Flash Friday - What Comes Next
The prompt from this story came from the philosophical musings of my niece, who dressed up as the grim Reaper for Halloween and questioned what would happen if someone died in Heaven. Thanks, Carol Ann, for telling me about this conversation!
What Comes Next
Martin pressed himself further into the hole beneath the roots of the Weeping Willow, hoping that the screen of branches would shield him from view. His panting was so loud in the enclosed space he was sure it would give him away. He breathed though his nose, trying to quiet himself and still his trembling limbs and racing heart.
A dog bayed nearby, raising goose bumps on Martin’s arms. Was crossing the stream enough to confuse the dogs? He had wanted to go farther in the water but it was slowing him down too much and his pursuer had been gaining ground. He had been left with no choice but to find somewhere to hide and hope for the best.
‘Where is he boy?’
The voice sounded like its owner was standing just a few feet away. Martin held his breath and squeezed his eyes shut, praying – ha! Praying! – that he wouldn’t be discovered. The dog barked and then there were the sounds of crashing through the undergrowth.
‘Get him, boy!’ the voice said, moving away.
Martin slowly let his breath out, the tension draining from his muscles. He would wait here until he was sure they were well away and then sneak out and continue his journey. He opened his eyes and caught sight of a spider, industriously spinning a web between two small roots. He had been surprised to discover that even spiders had their place in Heaven. It made him sad to think of all those people back on earth who thought animals had no souls and just ended when they died.
With great care, Martin crept out from his hiding place, looking up and down the stream for any sign of his pursuer. He was alone. He brushed dirt from his clothes and then bent over the stream, washing his face and hands before cupping some water and gulping it down greedily. His stomach grumbled, reminding him that he hadn’t eaten that day. He bowed his head, putting his hands together like a child in church.
My Lord, I give thanks for your bounty and ask for some food. Amen.
When he looked up, a small loaf of bread and an apple lay on the ground in front of him. He tore the bread in half, scattering some at his feet for the local wildlife, and then shoved the rest in his mouth. Food tasted so good here, much better than anything back on earth. Swallowing the bread, he drank some more water and grabbed the apple, putting it into his pocket for later.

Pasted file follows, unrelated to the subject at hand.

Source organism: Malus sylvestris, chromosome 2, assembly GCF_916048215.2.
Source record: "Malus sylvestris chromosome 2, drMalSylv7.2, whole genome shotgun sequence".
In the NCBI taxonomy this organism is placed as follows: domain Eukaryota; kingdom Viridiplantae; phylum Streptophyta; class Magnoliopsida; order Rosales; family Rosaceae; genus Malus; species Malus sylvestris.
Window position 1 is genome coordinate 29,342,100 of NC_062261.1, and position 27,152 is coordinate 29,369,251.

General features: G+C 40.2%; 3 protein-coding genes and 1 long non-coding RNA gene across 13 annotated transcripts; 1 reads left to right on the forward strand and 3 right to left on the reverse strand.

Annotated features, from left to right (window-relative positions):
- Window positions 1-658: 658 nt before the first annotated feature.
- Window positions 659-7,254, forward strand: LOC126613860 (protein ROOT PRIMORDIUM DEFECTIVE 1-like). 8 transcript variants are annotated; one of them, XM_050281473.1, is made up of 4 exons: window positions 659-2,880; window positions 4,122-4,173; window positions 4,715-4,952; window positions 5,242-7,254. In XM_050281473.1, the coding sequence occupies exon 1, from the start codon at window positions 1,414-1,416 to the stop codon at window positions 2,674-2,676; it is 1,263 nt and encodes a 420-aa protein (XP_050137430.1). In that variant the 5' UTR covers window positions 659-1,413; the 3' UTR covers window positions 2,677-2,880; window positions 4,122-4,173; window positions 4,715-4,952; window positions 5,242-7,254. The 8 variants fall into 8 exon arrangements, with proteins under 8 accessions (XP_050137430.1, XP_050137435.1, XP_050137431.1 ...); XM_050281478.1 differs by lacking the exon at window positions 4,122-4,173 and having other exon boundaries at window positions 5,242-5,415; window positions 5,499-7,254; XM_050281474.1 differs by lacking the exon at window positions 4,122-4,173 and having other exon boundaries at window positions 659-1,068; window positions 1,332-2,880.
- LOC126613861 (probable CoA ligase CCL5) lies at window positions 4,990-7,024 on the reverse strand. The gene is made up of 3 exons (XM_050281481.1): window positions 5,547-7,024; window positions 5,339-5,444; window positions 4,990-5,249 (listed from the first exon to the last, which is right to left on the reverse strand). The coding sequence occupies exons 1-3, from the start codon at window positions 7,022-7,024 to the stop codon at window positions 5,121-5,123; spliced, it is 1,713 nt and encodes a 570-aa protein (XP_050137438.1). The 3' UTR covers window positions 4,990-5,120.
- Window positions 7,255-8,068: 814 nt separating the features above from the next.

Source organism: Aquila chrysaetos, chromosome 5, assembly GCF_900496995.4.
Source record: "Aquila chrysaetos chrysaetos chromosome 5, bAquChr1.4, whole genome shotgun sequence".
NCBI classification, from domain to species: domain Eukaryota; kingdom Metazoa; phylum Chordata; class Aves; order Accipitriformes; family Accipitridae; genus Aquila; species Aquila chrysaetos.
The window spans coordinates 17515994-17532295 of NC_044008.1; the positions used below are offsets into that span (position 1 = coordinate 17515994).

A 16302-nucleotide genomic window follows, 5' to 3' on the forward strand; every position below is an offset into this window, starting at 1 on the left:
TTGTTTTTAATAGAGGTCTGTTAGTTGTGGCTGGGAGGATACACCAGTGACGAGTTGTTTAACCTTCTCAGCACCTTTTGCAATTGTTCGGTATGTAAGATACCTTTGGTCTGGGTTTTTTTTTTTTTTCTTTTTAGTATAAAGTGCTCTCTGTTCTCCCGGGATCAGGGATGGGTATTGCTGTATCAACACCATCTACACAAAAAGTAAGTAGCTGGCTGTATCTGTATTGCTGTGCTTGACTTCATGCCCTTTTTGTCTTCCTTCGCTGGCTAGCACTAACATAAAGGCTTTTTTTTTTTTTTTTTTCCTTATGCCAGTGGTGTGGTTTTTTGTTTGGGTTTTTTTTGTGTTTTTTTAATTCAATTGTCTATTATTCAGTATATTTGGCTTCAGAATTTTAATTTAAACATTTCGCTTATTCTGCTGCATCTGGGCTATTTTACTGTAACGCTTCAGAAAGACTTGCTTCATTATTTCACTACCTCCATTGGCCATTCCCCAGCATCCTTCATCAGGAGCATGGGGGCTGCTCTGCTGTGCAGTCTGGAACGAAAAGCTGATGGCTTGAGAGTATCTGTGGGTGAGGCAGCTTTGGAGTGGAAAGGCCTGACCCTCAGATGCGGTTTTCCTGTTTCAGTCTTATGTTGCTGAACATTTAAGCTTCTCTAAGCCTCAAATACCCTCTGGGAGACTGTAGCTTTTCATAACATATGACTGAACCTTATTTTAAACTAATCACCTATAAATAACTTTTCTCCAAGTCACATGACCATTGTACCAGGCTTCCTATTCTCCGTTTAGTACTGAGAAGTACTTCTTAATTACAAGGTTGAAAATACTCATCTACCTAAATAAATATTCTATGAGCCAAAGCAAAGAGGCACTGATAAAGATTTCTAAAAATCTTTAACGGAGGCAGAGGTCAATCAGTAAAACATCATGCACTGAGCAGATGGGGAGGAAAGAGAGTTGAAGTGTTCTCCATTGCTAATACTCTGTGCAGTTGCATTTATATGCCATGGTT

Martin walked out into the middle of the stream and began to walk against the current.
Martin’s shoulders dropped and he reluctantly turned to face his pursuer. The figure appeared to hover just above the surface of the water, it’s long black robe rippling in the slight breeze. The voice that issued from beneath the black cowl was surprisingly gentle, not at all what he had expected. But then, he wasn’t sure exactly how he had expected the Grim Reaper to sound.
‘There’s no point running,’ said Death. ‘You know that no man can escape me.’
‘Why me?’ Martin asked, resigned.
‘It’s your time. That’s all.’
‘But it’s been less than a generation this time! Why do I have to go back so soon?’
‘I don’t make the decisions, Martin. I just do as He tells me.’
‘Life is so hard down there. Why can’t He make it a bit easier?’ Martin recognised that he was starting to whine but he couldn’t quite stop himself.
Death sighed, a sound like wind rattling through the bare branches of winter. ‘You humans are so slow to learn. Most of the other species only need one life to find their place in the plan.’
‘I’ve had twelve! I know my place!’
‘No, you don’t. If you did, we wouldn’t be having this conversation.’ Death held out a black-robed arm, his skeletal hand appearing, empty one moment, and holding the scythe in the next. ‘Are you ready?’
‘As ready as I’ll ever be,’ Martin muttered, falling to his knees in the stream. ‘You know, all of this would be much easier if He would just tell us the lesson.’
‘He has, Martin. The problem is that so few people actually listen.’
With that, Death swept his scythe above Martin’s head, severing his connection to Heaven. A shimmer settled over the now-empty body and brightened until even Death had to look away. When he turned back, the body was gone.
Bright light. So bright that he screwed his eyes shut against it and let out a wail.
‘Hello, my darling,’ a woman sobbed, wrapping him in her arms. ‘We’ve been waiting to
The baby cried out again, turning his face towards the comforting smell of the woman.
‘Do you have a name for him yet?’ A voice asked from somewhere behind them.
‘We’re going to call him Paul, for my father,’ the woman said, gently stroking his face.
That’s not my name, the baby thought. He couldn’t quite remember what his name was though. Something beginning with M, he thought.
‘Thank you, God, for sending me a healthy baby,’ the woman murmured, her lips against Paul’s head.
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